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Introduction

Welcome to my Emacs initialization files.

The main initialization file is emacs.el, which is loaded as part of a machine-specific bootstrap process.

ELPA

I use ELPA, the Emacs Lisp Package Archive, but don’t check that directory into this repository.

Load Path

The global variable *my-emacs-lib-dir* must be defined to point to this directory. That is done automatically in bootstrap-init.el, but you can always override it if you need to.

The load path is set up to look in the Emacs installation first, then in *my-emacs-lib-dir*.

Bootstrap Process

Since I use Emacs on multiple machines, I came up with a customization scheme that lets me run “before” and “after” code for each machine around my main initialization code. Each domain (work, home, etc.) gets its own subdirectory and each machine gets its own subdirectory within the domain. Inside there are a number of files, all optional: before.el, after.el, keys.el, custom.el, and the bookmark file emacs.bmk which is not checked in to source control.

On each box I create a small init.el file in that machine’s user-emacs-directory which looks something like this:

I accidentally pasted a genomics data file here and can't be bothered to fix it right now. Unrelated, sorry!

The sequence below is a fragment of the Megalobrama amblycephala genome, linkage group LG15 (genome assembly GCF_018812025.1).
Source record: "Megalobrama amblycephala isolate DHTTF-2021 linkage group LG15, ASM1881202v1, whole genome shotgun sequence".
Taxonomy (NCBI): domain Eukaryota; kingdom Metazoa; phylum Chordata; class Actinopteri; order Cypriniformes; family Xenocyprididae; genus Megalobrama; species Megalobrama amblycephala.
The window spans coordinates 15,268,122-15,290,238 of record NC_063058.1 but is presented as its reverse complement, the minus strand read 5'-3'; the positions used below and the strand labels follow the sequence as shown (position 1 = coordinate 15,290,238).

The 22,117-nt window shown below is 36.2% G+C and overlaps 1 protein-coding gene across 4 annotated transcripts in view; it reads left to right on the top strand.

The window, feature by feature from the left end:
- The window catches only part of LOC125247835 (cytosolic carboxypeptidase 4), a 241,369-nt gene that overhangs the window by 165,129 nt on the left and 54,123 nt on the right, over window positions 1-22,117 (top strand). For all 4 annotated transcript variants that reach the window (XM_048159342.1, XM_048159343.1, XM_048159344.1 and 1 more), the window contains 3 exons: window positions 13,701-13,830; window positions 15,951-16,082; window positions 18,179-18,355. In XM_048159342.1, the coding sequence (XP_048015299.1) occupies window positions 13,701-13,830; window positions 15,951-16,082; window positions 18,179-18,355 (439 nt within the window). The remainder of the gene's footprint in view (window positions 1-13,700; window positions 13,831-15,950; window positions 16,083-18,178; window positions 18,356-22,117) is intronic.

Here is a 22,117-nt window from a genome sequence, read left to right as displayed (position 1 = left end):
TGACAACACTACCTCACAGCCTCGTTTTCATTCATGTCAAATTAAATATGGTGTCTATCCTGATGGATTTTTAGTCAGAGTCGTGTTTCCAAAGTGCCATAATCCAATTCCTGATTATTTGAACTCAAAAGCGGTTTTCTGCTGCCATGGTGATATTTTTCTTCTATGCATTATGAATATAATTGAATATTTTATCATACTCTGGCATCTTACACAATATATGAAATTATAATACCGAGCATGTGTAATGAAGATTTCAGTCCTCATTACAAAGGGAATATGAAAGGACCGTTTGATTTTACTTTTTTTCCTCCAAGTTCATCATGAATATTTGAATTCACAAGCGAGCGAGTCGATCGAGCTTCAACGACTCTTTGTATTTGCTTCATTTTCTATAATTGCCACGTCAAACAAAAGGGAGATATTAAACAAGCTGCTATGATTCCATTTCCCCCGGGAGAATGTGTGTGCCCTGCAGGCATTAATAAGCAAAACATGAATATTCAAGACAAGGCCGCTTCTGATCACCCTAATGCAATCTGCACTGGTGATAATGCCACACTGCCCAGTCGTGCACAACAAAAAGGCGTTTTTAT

(load-file "~/.emacs.d/elisp/bootstrap-init.el")
(bootstrap-init "home" "sysex")

See bootstrap-init.el for the definition of bootstrap-init. That function finds the directory corresponding containing the customization files corresponding to its args. It then runs the before.el file in that directory, then the main customization file emacs.el, then after.el.

The bootstrap process sets a number of variables including custom-file, *my-emacs-lib-dir*, *my-emacs-bootstrap-domain*, and *my-emacs-bootstrap-machine*.

The shell script setup.sh creates the init file and does a few other things.

Key Bindings

emacs.el loads keys.el which does pretty much the same thing that the bootstrap process does: it defines my normal key bindings then loads the keys.el file in the bootstrap directory specified earlier.

See Also

See also my Emacs tips page.